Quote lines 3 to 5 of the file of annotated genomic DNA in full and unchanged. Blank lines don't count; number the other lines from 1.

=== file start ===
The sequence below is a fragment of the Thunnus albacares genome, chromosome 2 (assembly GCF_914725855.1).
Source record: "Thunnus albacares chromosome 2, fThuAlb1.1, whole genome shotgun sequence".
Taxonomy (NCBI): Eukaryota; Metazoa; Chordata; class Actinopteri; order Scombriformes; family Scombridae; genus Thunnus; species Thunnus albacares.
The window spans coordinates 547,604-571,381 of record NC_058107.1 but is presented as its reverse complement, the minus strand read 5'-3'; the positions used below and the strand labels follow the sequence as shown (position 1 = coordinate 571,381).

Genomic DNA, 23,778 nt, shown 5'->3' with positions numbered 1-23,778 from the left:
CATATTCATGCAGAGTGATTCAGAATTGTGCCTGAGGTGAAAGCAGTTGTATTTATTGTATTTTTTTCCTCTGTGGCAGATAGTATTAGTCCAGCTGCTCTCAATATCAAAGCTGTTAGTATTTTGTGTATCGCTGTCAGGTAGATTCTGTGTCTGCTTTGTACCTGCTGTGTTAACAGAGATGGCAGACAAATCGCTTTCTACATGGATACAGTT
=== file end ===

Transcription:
Taxonomy (NCBI): Eukaryota; Metazoa; Chordata; class Actinopteri; order Scombriformes; family Scombridae; genus Thunnus; species Thunnus albacares.
The window spans coordinates 547,604-571,381 of record NC_058107.1 but is presented as its reverse complement, the minus strand read 5'-3'; the positions used below and the strand labels follow the sequence as shown (position 1 = coordinate 571,381).

Genomic DNA, 23,778 nt, shown 5'->3' with positions numbered 1-23,778 from the left: